Section 459.5 provides: “(a) Notwithstanding Section 459, shoplifting is defined as entering a commercial establishment with intent to commit larceny while that establishment is open during regular business hours, where the value of the property that is taken or intended to be taken does not exceed nine hundred fifty dollars ($950). Any other entry into a commercial establishment with intent to commit larceny is burglary. Shoplifting shall be punished as a misdemeanor, except that a person with one or more prior convictions for an offense specified in clause (iv) of subparagraph (C) of paragraph (2) of subdivision (e) of Section 667 or for an offense requiring registration pursuant to subdivision (c) of Section 290 may be punished pursuant to subdivision (h) of Section 1170. [¶] (b) Any act of shoplifting as defined in subdivision (a) shall be charged as shoplifting. No person who is charged with shoplifting may also be charged with burglary or theft of the same property.”
While we understand the basic argument of the People to be that intent to commit larceny is required for section 459.5, we hasten to point out the information in this case alleges the burglaries were committed with the intent to commit theft. Thus, we will discuss whether, in light of section 490a, the intent requirement for “shoplifting” must be read to be the intent to commit theft. If so, these burglaries qualify for the requested relief. We will conclude the requested relief should be granted.
A. Legal Principles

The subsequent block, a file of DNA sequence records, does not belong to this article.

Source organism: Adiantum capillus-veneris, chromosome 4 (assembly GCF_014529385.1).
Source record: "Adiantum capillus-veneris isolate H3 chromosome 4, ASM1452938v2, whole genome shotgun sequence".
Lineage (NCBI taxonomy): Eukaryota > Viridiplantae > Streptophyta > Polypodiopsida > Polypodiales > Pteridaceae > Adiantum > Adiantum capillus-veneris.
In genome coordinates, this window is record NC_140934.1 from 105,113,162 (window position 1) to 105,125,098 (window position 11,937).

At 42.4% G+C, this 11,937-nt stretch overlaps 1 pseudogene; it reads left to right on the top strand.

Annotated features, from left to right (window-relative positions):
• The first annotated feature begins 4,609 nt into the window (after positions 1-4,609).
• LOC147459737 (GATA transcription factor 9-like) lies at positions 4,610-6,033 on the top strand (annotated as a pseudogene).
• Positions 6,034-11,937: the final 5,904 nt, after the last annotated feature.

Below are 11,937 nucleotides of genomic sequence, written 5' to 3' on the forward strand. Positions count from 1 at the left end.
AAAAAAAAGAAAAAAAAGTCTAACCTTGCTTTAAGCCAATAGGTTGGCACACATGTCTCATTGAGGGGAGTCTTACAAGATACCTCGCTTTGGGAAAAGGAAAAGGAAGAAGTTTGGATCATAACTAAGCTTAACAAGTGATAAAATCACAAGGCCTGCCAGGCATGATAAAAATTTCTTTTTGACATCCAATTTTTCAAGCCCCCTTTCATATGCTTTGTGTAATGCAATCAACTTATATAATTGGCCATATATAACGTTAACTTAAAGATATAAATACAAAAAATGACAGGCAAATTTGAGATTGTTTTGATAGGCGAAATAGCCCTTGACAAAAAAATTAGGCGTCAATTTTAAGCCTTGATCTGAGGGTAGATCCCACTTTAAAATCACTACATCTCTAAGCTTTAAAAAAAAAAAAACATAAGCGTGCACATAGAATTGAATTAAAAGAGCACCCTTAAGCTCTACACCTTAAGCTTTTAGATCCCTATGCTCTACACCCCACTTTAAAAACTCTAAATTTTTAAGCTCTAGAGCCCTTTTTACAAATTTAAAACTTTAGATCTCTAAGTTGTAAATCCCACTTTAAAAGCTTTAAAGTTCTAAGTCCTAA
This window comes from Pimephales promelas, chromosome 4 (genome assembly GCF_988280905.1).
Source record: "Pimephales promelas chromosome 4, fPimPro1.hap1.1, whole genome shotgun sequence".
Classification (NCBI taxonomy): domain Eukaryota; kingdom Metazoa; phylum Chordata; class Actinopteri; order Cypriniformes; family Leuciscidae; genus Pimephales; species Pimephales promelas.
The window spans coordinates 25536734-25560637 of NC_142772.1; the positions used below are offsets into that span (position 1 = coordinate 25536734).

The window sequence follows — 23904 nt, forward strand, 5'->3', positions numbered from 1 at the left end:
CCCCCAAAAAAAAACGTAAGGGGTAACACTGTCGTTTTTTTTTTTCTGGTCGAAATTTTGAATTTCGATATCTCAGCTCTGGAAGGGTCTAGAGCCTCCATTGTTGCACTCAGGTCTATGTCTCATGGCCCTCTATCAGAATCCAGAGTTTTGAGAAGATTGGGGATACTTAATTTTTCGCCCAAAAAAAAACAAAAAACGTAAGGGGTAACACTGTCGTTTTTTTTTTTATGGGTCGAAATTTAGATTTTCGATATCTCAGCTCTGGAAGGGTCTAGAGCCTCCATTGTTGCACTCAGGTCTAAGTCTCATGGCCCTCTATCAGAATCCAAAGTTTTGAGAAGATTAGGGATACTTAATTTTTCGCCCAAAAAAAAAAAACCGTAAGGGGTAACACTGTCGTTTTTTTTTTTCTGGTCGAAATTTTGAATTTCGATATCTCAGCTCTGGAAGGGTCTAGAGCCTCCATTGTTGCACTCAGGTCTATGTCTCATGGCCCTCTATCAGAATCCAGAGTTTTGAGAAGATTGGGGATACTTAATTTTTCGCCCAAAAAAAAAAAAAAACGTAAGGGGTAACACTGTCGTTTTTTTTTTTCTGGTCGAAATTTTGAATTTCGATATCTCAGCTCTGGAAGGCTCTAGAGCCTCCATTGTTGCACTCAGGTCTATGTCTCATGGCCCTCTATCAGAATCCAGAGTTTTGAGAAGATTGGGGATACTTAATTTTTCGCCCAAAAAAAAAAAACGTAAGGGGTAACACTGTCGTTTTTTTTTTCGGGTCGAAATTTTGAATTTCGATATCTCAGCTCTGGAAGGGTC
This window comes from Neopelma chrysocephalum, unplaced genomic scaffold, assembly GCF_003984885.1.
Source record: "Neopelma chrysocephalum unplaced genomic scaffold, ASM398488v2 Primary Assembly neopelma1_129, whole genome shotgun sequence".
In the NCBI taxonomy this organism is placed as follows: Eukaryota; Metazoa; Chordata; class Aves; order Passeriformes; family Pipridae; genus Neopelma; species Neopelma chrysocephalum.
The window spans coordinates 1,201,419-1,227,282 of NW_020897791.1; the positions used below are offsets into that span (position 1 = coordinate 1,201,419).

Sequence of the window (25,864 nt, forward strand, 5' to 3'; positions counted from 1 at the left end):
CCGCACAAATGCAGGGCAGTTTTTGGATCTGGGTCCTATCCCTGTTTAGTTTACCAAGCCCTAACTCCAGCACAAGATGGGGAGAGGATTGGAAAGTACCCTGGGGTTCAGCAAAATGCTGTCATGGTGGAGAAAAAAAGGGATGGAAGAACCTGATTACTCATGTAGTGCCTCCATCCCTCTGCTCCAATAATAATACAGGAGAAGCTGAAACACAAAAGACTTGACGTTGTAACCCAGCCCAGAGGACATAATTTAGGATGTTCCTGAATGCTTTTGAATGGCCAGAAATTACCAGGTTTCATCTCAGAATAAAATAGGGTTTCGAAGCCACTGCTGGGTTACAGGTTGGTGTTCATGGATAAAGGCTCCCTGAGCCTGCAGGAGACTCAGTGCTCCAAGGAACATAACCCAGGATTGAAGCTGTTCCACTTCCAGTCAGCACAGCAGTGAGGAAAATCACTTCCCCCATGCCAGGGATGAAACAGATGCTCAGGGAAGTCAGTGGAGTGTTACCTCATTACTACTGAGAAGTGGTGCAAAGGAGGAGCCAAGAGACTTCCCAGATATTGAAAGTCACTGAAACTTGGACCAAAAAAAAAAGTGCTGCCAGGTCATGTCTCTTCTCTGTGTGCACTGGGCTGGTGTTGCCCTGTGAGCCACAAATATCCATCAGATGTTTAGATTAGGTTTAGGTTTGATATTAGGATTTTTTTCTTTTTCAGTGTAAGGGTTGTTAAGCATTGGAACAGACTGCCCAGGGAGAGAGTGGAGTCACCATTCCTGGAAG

Proposition 47 added section 1170.18, which allows “[a] person currently serving a sentence for a conviction, whether by trial or plea, of a felony or felonies who would have been guilty of a misdemeanor under [Proposition 47 had it] been in effect at the time of the offense” to “petition for a recall of sentence” and request resentencing. (§ 1170.18, subd. (a).) A person seeking resentencing under section 1170.18 must show he or she fits the criteria in subdivision (a). If the person satisfies the criteria the person shall have his or her sentence recalled and resentenced to a misdemeanor, unless the court, in its discretion, determines that resentencing the petitioner would pose an unreasonable risk of danger to public safety. (§ 1170.18, subd. (b); T.W. v. Superior Court (2015) 236 Cal.App.4th 646, 649, fn. 2, 186 Cal.Rptr.3d 620.)
Relevant here, Proposition 47 also added a new crime of shoplifting, which is defined as “entering a commercial establishment with intent to commit larceny while that establishment is open during regular business hours, where the value of the property that is taken or intended to be taken does not exceed nine hundred fifty dollars ($950).” (§ 459.5, subd. (a).)
In interpreting section 459.5, Root urges we look to section 490a for guidance. Section 490a provides, “[w]herever any law or statute of this state refers to or mentions larceny, embezzlement, or stealing, said law or statute shall hereafter be read and interpreted as if the word ‘theft’ were substituted therefor.” (§ 490a.)